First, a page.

How meditation can help you manage stress and anxiety when you’re living with HIV


By: Ann Avery, MD, Infectious Disease Physician at MetroHealth Medical Center

It’s bad enough that social media and news headlines pump hot-and-cold crazy into your world. But you also may have the natural instinct sometimes to panic over your HIV diagnosis and run screaming into the night.

Meditation can’t cure all of that, but it can calm your mind and prevent the stress, anxiety, fear, and worry from taking over your life.

Think about those tightrope walkers who perform in the circus 100 feet above the ground. They are just like the rest of us: Their brains create emotions like stress and anxiety to warn them about hazards. Their job is extremely dangerous, so they will experience some stress and fear. The trick is using training and practice to manage the fear.

Meditation works in the same way — when you learn to meditate, you develop skills to control the fear and anxiety.


What is meditation?

Meditation is a mental technique for coping with fear, worry, and anxiety. To succeed at meditation, you need to:

  • Find a quiet location with limited distractions.
  • Get into a comfortable position, sitting or lying down.
  • Focus your attention on something. It can be your breathing, a nearby object, or a word or phrase.
  • Let distractions come and go naturally without judging them.

Some meditations methods will concentrate on your breathing while letting go of worries or distractions. Other techniques ask you to slowly and methodically relax parts of your body to release tension. Some people even meditate while practicing yoga.

There are so many ways to meditate that you might have to try out a bunch of them to figure out which technique works best for you. Embrace your inner Jedi and give it a try!


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How can meditation improve my health?

Experts say meditation does more than improve your mood and tamp down fears. According to Psychology Today, meditation can help:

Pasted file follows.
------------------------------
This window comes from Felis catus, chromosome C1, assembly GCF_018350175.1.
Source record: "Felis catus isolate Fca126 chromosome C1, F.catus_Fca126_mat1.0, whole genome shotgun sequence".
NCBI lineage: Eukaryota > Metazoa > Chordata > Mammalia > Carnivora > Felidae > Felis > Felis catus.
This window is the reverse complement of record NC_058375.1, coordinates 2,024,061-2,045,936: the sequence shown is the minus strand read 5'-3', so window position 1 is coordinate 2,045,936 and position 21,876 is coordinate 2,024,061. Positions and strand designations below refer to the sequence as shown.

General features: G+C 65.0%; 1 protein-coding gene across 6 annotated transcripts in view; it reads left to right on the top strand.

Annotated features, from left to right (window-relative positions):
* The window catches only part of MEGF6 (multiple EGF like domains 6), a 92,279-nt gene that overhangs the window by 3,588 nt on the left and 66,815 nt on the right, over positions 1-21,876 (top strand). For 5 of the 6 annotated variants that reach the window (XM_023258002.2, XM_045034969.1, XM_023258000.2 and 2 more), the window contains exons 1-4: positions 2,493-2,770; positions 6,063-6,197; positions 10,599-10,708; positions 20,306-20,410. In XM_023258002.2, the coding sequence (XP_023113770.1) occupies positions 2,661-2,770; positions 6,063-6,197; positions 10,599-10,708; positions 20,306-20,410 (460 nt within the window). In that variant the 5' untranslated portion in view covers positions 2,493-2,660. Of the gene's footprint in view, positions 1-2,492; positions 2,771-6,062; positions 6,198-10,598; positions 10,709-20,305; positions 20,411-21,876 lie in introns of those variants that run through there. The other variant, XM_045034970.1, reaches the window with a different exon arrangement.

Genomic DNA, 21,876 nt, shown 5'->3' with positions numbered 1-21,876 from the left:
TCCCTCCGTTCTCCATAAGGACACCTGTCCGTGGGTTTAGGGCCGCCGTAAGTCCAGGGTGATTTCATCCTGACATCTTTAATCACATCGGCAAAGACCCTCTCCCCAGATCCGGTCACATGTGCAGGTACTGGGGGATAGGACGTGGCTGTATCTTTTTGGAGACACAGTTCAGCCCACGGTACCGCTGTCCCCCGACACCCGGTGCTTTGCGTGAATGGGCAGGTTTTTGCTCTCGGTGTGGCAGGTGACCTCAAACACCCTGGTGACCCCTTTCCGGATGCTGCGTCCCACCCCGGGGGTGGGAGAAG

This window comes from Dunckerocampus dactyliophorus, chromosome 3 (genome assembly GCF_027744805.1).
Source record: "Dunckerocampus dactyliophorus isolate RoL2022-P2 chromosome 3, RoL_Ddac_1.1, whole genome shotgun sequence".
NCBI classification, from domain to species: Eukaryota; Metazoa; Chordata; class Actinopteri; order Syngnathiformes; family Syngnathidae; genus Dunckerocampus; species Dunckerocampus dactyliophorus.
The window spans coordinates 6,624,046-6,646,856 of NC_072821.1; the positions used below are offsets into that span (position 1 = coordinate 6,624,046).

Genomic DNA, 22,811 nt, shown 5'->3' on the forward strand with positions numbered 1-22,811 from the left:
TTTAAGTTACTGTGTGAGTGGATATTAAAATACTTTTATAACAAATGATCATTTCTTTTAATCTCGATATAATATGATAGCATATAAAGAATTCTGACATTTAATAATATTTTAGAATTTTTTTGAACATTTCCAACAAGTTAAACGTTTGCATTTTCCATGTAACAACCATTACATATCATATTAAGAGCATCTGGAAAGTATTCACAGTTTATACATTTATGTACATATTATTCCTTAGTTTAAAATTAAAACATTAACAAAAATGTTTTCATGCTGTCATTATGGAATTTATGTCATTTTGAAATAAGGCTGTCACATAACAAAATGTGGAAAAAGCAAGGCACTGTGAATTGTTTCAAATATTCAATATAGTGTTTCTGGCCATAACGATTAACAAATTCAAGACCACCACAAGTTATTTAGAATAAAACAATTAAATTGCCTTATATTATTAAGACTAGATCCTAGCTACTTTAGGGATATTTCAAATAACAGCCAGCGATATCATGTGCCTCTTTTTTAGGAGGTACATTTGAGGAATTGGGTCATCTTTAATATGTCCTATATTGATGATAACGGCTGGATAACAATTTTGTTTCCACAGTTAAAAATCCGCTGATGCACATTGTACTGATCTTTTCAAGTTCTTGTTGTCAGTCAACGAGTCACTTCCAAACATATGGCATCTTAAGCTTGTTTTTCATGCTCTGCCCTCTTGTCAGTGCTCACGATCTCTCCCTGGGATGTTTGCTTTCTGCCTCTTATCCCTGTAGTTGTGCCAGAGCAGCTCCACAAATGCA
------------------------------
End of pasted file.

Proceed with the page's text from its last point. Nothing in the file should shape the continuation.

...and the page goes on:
• Improve the functioning of your immune system
  • Decrease pain and inflammation
  • Manage stress, depression, and anxiety
  • Increase positive emotions and make you feel less lonely
  • Provide tools to control your emotions better
  • Improve your ability to focus, remember, and multitask

All these advantages can have a substantial impact on the success of your HIV treatment.


How do people learn to meditate?

Meditation starts with learning to breathe in a new way. Yes, everybody knows how to breathe, but meditation takes it to another level.

Teaching yourself to zero in on your breathing and allow the noise in your head to float away is tougher than it sounds. Fortunately, you can find tons of resources on the internet to help you figure it out.

Try going to YouTube and searching on the phrase “guided meditation.” You’ll soon find thousands of videos ready to walk you through a meditation session. Keep looking until you find a video creator who feels like a good fit.

You can also find smartphone apps that teach you to meditate. And many volunteer groups provide free classes on meditation. You can even stop by your local clinic and ask your social worker for help finding meditation resources.


Keep working at it

It takes time to figure out how to meditate. It might seem like it’s not working at first. But the more you focus on learning meditation, the more value you’ll start to get from it.

Meditation is not a cure-all. It can’t replace HIV treatments, mental health therapy, and support group meetings. But it can help you manage your stress and anxiety, putting you on the path to a healthier, happier life.

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